Exercise Thwarts Genetic Predisposition Toward Obesity
Link between polymorphisms and obesity exclusively seen in people with low activity levels
TUESDAY, Sept. 9 (HealthDay News) -- Although many people have a genetic predisposition to develop obesity, their risk of obesity can be almost entirely eliminated by high levels of physical activity, according to a report published in the Sept. 8 issue of the Archives of Internal Medicine.
Evadnie Rampersaud, Ph.D., and colleagues at the University of Maryland in Baltimore, studied 704 Old Order Amish subjects, and genotyped them for 92 fat mass and obesity associated (FTO) single-nucleotide polymorphisms.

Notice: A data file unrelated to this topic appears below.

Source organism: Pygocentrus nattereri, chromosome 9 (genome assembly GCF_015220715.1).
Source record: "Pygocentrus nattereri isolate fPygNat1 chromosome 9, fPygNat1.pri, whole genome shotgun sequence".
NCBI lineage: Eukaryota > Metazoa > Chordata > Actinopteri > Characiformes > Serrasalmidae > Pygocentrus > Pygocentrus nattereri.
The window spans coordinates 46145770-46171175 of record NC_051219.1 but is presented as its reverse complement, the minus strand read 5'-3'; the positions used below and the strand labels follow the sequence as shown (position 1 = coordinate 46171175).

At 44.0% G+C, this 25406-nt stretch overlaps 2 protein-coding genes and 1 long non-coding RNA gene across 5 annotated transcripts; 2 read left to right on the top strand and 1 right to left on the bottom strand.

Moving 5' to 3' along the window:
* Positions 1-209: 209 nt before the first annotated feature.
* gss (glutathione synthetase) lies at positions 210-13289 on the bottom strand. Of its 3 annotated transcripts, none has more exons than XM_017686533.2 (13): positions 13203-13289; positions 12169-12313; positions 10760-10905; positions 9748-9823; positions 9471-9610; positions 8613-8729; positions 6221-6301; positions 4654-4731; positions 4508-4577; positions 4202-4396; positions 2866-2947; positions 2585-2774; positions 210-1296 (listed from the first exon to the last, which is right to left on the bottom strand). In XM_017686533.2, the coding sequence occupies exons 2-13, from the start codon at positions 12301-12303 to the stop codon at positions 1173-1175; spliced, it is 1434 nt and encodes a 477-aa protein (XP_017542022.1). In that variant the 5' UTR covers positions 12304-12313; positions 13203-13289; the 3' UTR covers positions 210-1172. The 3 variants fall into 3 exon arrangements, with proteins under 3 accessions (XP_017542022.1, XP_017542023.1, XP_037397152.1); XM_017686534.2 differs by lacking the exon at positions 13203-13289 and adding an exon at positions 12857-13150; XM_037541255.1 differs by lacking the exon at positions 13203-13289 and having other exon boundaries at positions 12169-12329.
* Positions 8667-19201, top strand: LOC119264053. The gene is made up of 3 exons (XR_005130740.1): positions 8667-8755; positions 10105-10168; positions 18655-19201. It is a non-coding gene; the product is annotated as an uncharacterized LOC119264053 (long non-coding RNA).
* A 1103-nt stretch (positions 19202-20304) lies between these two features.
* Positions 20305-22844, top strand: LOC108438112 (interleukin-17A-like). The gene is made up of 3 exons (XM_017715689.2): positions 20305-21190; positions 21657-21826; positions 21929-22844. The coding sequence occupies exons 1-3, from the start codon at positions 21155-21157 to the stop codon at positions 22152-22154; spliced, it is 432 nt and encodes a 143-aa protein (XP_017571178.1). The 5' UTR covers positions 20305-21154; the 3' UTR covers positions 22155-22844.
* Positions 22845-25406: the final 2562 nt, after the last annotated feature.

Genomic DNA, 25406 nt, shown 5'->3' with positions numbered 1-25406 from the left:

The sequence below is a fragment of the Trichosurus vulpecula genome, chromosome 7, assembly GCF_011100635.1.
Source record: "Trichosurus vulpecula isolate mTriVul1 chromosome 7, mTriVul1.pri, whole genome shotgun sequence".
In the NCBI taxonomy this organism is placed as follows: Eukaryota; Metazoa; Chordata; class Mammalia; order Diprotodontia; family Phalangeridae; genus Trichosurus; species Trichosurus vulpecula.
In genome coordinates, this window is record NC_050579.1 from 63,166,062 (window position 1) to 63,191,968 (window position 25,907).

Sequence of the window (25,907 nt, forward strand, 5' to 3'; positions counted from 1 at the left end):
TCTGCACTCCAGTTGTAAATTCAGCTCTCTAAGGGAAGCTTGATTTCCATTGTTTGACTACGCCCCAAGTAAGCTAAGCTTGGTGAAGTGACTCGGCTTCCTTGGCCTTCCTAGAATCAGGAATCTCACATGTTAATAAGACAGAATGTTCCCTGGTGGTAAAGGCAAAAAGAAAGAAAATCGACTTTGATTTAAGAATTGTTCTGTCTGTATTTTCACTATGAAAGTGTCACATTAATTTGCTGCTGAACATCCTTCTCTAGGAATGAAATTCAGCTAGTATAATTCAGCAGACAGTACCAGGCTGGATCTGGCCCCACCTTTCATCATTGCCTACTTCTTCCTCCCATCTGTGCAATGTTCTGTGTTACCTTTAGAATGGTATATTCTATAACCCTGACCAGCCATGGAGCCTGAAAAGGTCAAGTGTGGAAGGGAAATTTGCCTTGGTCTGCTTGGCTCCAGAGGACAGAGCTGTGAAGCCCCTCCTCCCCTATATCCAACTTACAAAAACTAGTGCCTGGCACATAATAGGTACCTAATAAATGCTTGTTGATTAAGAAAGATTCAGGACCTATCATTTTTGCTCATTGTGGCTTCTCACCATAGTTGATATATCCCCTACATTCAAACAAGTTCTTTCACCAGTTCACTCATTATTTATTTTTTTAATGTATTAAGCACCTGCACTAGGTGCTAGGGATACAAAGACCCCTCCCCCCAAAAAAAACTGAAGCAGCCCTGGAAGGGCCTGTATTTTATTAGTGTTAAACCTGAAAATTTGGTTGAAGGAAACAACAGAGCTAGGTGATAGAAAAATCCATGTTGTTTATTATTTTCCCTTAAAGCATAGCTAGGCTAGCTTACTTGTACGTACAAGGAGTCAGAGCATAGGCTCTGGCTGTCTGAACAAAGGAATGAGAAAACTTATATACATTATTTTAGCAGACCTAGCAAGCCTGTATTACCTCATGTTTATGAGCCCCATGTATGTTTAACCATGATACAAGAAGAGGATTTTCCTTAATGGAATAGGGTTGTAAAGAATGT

The researchers identified 26 such polymorphisms, including rs1477196 and rs1861868. But they found that the association between these polymorphisms and increased weight was not statistically significant in subjects who were physically active. The association was entirely restricted to subjects who had low sex- and age-adjusted physical activity scores, the report indicates.
"This finding offers some clues to the mechanism by which FTO influences changes in body mass index and may have important implications in targeting personalized lifestyle recommendations to prevent obesity in genetically susceptible individuals," the authors conclude.